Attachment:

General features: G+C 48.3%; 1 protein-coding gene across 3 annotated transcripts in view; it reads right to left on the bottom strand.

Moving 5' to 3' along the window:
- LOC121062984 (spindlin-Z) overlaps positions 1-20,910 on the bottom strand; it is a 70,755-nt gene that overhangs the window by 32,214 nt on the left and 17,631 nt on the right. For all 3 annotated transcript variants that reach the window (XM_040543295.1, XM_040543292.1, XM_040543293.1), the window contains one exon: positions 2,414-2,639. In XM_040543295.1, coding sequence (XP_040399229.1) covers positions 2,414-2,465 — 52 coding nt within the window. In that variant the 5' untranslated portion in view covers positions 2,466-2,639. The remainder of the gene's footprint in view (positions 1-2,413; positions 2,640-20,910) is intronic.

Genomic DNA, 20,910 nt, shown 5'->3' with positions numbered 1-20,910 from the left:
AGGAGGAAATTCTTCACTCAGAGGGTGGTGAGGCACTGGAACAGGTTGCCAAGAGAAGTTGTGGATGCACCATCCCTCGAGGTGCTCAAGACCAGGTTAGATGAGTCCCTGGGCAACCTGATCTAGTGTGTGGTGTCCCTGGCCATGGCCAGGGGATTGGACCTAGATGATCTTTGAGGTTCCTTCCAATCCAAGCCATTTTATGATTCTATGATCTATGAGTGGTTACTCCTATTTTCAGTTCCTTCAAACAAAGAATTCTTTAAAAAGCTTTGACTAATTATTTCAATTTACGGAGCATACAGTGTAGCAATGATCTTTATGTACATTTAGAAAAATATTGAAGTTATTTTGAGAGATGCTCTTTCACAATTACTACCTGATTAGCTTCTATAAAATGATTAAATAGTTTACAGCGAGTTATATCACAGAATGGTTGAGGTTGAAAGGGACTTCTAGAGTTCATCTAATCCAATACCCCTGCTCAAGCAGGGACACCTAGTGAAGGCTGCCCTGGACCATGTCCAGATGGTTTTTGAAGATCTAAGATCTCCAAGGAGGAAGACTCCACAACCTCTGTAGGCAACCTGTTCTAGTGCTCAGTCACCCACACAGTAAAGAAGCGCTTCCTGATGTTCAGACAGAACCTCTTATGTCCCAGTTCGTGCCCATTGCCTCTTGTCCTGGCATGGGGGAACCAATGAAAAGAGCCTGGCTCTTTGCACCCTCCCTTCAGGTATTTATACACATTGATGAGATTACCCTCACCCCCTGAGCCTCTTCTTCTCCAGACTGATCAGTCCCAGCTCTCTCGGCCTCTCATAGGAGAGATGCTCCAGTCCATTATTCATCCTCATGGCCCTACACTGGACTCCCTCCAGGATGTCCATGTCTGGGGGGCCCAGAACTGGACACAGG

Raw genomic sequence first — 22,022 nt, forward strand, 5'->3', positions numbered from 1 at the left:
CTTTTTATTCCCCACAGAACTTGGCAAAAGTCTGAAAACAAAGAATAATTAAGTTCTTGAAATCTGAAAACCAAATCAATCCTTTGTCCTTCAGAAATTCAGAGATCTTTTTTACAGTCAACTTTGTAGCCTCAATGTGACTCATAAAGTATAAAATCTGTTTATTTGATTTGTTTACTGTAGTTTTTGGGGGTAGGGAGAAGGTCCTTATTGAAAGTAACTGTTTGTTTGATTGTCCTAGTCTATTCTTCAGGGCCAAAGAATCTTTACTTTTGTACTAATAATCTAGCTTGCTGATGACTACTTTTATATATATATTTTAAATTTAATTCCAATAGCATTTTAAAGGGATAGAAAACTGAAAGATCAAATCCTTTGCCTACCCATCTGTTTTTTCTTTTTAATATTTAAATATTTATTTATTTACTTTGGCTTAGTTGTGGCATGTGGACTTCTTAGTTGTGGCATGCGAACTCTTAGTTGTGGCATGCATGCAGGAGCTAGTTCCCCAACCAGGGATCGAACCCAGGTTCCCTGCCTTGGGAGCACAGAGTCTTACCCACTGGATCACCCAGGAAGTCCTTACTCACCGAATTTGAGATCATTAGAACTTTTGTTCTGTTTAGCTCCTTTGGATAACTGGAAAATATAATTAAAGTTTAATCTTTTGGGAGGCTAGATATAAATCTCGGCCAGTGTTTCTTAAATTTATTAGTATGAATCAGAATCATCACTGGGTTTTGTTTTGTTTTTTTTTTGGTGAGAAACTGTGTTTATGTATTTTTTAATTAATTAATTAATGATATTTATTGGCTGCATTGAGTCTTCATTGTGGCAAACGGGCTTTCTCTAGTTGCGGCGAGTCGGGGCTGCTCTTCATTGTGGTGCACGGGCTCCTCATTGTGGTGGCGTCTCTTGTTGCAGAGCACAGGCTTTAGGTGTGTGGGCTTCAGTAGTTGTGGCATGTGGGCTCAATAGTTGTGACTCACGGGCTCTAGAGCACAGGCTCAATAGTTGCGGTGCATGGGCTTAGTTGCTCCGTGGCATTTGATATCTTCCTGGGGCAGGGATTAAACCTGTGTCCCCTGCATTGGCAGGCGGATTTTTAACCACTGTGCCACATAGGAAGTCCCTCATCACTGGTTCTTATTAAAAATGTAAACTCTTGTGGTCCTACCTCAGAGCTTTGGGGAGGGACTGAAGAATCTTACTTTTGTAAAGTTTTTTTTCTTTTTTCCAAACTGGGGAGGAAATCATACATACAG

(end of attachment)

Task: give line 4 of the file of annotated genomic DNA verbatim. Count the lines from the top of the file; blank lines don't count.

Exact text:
Genomic DNA, 20,910 nt, shown 5'->3' with positions numbered 1-20,910 from the left: